If you are in France or Europe or interested in studying in France, the programs from DSTI are definitely worth a look.
I was honored to write a guest blog post for Master’s in Data Science. The site contains a very detailed list of graduate programs in data science. The post I authored is title:
Not to ruin the post, but the 3 questions are:
- What is my Background?
- What are my goals?
- Does location matter?
Head on over to Master’s in Data Science to see all the details about why those are 3 important questions.
The University of Virginia is in the closing stages of creating a Master of Science in Data Science (MSDS) and the eventual goal is to have an undergraduate minor and a Ph.D. program in Data Science. The curriculum for the MSDS contains a nice mix of math, computer science and statistics courses. It even includes coursework in visualization. Also, the program appears to be an entirely new program and not just the renaming of an existing program.
The University of Virginia is definitely taking the correct steps to become a recognized leader in data science education.
The University of California at Berkeley just announced a new masters degree in Information and Data Science (MIDS). The program is targeted to be completed entirely online with the exception of a one week visit to the campus. The program has a approximate cost of $60,000 for the 27 required credits. The curriculum looks good. It includes: machine learning, data analysis, visualization, big data processing, and privacy/ethics. The initial class of students will start in January of 2014.
Due to the large list of Colleges with Data Science Degrees, I receive a number of email inquires with questions about choosing a program. I have not attended any of the programs, and I am not sure how qualified I am to provide guidance. Anyhow, I will do my best to share what information I do have.
Originally, the list started out with 5 schools. Now the list is well over 100 schools, so I have not been able to keep up with all the intricate details of every program. There are not very many undergraduate options, and the list only contains a few PhD programs, so the information here will be focused on pursuing a masters degree.
Start by asking 2 questions:
- What are my current data science skills?
- What are my future data science goals?
Those 2 questions can provide a lot of guidance. Understand that data science consists of a number of different topic areas:
- Mathematical Foundation (Calculus/Matrix Operations)
- Computing (DB, programming, machine learning, NoSQL)
- Communication (visualization, presentation, writing)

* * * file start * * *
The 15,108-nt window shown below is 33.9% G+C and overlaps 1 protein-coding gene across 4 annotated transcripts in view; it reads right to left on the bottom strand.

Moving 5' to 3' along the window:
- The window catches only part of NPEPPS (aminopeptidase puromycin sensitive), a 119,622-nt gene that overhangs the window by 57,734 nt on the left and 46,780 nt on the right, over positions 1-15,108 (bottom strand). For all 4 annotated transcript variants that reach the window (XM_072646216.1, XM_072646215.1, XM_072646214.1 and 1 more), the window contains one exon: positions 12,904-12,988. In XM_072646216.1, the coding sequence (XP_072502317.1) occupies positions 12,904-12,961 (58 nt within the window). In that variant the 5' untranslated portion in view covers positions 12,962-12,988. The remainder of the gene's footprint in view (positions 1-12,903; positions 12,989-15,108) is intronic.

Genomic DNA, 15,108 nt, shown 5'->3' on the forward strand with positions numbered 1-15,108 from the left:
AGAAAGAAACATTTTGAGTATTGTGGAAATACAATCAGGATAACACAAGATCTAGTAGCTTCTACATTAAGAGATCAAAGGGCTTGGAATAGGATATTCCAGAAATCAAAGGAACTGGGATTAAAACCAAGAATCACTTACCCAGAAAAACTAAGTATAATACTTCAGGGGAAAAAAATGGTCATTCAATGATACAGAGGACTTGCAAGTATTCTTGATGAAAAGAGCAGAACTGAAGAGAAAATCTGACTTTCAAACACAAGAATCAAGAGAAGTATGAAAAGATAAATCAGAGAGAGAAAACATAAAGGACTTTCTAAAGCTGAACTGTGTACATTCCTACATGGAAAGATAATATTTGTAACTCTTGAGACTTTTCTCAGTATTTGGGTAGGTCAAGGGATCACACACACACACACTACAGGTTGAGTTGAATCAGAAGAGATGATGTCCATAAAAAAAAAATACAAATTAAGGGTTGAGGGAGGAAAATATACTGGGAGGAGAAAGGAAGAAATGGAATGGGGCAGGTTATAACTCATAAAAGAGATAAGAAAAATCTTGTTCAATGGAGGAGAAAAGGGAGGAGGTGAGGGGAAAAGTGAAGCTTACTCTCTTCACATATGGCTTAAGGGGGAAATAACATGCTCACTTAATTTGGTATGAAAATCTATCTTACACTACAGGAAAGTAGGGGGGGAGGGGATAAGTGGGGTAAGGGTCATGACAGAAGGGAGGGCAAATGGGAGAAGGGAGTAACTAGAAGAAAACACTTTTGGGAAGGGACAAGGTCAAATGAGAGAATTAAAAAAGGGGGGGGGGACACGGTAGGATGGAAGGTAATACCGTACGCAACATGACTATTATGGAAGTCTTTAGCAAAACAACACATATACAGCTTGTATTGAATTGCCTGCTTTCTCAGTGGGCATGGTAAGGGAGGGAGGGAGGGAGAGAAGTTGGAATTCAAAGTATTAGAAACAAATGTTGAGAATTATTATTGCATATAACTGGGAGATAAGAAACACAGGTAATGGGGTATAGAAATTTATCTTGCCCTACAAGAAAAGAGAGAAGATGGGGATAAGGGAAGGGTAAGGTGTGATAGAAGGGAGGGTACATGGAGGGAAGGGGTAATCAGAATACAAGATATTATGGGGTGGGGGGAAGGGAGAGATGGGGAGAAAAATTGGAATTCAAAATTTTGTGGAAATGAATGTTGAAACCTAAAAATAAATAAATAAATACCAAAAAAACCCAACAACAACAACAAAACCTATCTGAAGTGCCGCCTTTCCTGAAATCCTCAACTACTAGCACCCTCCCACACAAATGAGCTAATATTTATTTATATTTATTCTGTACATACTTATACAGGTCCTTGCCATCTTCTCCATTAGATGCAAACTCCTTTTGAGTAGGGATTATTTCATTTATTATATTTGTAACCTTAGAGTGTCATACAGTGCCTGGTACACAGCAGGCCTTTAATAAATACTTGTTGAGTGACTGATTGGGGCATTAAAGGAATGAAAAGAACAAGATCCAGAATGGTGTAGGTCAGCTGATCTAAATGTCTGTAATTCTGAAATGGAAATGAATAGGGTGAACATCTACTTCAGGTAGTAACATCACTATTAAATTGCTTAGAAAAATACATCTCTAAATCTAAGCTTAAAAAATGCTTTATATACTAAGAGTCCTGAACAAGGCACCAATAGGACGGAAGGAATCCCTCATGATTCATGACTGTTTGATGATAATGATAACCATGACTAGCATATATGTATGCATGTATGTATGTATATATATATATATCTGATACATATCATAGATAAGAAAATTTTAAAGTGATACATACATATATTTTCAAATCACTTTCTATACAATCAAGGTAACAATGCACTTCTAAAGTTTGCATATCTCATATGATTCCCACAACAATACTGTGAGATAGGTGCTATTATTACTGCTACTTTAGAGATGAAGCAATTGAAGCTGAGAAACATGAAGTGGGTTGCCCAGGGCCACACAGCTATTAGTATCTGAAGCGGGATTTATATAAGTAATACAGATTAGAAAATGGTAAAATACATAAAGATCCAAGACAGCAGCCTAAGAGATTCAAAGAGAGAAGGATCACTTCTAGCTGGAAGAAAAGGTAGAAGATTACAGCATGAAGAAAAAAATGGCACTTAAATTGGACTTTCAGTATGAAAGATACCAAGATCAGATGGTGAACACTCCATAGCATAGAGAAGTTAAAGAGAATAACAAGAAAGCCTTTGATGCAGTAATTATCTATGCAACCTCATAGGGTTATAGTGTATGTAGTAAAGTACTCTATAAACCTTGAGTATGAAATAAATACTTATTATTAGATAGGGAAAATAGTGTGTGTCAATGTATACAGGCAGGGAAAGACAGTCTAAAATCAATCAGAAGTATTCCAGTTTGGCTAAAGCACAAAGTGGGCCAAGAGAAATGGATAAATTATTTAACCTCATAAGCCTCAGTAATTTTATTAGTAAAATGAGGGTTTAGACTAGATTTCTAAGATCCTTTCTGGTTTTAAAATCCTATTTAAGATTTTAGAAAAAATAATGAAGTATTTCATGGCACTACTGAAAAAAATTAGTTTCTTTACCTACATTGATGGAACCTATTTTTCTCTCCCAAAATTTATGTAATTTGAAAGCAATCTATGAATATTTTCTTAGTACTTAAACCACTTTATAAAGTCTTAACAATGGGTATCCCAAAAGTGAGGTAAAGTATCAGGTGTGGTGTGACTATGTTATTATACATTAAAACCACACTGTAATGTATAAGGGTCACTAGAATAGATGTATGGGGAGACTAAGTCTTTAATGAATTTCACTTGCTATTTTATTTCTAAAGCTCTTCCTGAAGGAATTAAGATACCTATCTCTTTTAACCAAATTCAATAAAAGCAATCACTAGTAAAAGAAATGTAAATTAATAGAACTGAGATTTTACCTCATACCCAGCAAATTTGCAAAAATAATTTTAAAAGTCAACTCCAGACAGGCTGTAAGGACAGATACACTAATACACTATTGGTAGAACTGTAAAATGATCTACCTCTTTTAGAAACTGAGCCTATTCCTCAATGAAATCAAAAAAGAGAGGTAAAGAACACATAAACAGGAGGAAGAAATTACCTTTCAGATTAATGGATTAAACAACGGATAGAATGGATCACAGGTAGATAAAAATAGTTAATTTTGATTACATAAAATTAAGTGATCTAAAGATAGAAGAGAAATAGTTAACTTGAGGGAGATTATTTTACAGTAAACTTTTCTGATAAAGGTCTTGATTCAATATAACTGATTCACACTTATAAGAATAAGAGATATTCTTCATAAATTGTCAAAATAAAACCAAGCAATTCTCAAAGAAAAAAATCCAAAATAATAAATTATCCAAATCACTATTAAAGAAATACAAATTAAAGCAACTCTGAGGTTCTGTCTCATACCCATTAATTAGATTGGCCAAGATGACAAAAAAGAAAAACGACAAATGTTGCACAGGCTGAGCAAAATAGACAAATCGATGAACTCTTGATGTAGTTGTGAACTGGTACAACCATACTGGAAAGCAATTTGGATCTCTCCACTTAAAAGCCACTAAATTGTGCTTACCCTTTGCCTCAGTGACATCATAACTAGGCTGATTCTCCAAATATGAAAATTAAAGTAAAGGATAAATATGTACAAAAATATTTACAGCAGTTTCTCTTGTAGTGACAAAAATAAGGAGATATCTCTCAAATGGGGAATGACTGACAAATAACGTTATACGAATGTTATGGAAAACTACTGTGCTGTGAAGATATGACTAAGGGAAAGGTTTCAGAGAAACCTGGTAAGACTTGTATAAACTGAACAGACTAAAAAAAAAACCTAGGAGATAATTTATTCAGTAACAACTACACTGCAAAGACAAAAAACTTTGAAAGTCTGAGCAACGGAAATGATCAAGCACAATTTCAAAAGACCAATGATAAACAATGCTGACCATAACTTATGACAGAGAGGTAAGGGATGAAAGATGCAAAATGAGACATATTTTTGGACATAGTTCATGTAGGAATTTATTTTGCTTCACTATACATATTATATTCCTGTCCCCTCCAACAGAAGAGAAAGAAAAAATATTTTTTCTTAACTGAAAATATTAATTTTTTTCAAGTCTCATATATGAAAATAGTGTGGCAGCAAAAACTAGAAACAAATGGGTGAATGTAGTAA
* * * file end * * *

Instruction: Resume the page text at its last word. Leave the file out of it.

- Statistics (regression, trees, classification, diagnostics)
- Business (domain specific knowledge)
After seeing the above lists, this is where things get cloudy. Everyone brings a different set of existing skills, and everyone has different future goals. Here are a few scenarios that might clear things up.
The most common approach is to attempt to build knowledge in all 5 topic areas. If this is your goal, find the topic areas where you are weakest and target a graduate program to help you bolster those weak skills. In the end, you will come out with a broad range of very desired skills.
A different approach is to select one topic area and get really, really good. For example, maybe you want to be an expert on machine learning. If that is your goal, then maybe a traditional computer science graduate program is what is best. In the end, you will be well-suited to be an effective member of a data science team or pursue a PhD.
A third and also common approach is from people that want to help fill the expected void of 1.5 million data-savvy managers. These people do not necessarily want to know the deep details of the algorithms, but they would like an understanding of what the algorithms can do and when to use which algorithm. In this case, a graduate program from a business school (MBA) might be a good choice. Just make sure the program also involves coverage from the non-business topics of data science.
I think NYU is the best example of a school that can help a person achieve just about any data science goal. The NYU program is a university-wide initiative, so the program is integrated with many departments (math, CS, Stats, Business, and others). Therefore, a student could possibly tailor a program to reach a variety of future goals. Plus, New York has a lot of companies solving interesting data science problems.
There you have it. It does not narrow the choices down, but it should help to provide some guidance. Other factors to consider are length of a program and/or location.
Good Luck with your decision, and feel free to leave a comment if you have and good/bad experiences with any of the particular graduate programs.